3. Relentless learning: James’ boss at Yahoo came into his very first business review firing all kinds of questions at him. At the time it put James off, but looking back he realized you have to be crazily inquisitive, relentlessly learning if you want to be a great manager. You have to be curious like George. Children learn fast because they’re intensely curious little monkeys; don’t get to a stage in life where you stop learning. Keep getting 1% better, and your learning will compound year over year. I liked this one too, because I’ve seen so many people give up on themselves and just decide that they’re one way or another. I often repeat to myself my brother’s advice to his three-year-old daughter, “Keep trying! keep trying! Keep trying!”
2. Personal discipline & well being: James talked about the Incredible Plank Woman. Many great managers are disciplined outside of work, and take care of themselves so they can be intense at work. You’ll break down otherwise. Another top Internet executive came into a meeting with James on crutches, carrying a Tupperware bowl. What happened? He stress-fractured his leg trying to acclimate himself to different physical stresses, so he could handle the emotional stress at work better. The Tupperware contained tofu and vegetables, because he ate healthy throughout the day to maintain constant energy. James did not mention anything about dental hygiene, but that’s important too.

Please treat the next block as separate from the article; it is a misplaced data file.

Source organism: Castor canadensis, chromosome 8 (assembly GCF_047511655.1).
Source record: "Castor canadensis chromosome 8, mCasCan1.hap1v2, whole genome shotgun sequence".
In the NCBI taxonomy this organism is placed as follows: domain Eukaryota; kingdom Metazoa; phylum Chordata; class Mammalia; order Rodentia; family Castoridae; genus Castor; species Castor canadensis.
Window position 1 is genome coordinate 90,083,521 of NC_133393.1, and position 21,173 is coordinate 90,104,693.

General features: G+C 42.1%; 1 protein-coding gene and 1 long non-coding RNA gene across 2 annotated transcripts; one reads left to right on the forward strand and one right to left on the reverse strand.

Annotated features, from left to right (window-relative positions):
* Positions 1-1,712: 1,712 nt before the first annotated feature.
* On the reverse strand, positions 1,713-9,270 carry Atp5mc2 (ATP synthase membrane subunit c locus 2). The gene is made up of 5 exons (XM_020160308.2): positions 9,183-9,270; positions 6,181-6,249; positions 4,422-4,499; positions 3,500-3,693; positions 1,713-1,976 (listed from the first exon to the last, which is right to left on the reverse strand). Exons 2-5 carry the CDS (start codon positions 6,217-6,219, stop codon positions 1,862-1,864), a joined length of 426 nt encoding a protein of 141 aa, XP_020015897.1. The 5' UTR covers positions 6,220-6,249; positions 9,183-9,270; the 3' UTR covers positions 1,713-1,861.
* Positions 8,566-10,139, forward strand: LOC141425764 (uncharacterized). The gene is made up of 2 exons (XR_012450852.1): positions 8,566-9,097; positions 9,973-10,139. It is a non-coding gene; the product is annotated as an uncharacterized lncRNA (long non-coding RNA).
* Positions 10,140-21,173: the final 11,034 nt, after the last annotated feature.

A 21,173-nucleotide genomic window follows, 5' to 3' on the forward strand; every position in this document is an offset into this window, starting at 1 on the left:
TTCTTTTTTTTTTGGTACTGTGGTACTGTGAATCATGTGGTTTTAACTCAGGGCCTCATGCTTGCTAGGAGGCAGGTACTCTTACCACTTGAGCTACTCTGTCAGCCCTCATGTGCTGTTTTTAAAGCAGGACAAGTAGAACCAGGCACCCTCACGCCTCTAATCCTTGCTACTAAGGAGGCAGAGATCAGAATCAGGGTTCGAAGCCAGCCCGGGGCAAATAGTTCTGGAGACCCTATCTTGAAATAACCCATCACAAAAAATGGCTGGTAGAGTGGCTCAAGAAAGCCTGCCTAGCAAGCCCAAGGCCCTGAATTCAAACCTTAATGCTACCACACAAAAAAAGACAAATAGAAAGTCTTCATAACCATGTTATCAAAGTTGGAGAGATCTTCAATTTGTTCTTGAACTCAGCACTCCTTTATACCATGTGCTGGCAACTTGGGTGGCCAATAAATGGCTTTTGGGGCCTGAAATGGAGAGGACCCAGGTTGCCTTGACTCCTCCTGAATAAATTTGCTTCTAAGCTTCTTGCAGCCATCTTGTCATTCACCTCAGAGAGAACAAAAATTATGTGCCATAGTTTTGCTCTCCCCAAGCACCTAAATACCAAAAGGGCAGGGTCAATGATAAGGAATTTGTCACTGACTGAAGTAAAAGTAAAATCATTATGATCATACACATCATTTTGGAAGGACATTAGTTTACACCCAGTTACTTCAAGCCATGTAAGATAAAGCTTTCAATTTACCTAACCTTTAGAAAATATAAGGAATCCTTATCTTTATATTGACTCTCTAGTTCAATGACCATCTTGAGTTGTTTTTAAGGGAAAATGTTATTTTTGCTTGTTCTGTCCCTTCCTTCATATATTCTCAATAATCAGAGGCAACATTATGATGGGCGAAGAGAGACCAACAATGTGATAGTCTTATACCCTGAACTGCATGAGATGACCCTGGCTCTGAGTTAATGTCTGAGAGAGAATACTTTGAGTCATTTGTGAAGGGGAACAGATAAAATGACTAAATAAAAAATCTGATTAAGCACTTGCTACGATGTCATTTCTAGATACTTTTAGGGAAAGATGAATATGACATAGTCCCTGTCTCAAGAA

1. Inspiration and self-awareness: people follow you because of who you are. Jimmy Chitwood in Hoosiers is the guy who never says anything until the last five seconds of the state championship: “Coach, I’ll make it” and he did. This is James’s idea of a hero: humble but capable. Whom do you want to be like, what ideal do you want to embody?
Then James recommended a few books:
Peopleware, Tom Demarco
Conversationally Speaking, Alan Garner
Rockefeller Habits, Verne Harnish
When James was finished, we all dropped our piroshkis and went wild. If you have any questions, post ‘em here and James will do his best to answer. Thanks to James for coming! He has turned down the Cheesecake Factory gift certificate in favor of a Donor’s Choose-type donation…
Photo credit: KenGlide on Flickr, Janelle “Get-Outta-My-Face!” Saylor (what I like best about the photo is Ken Brush, smiling in the background as I try not to collapse; if you look very closely, you can see that Scott’s knees never really left the ground. I was thinking at the time what a shame it was that our old friend from the marketing department, the great Cynthia Pang, wasn’t there; she could comfortably watch the entire Lord of the Rings, Director’s Cut series from a plank position).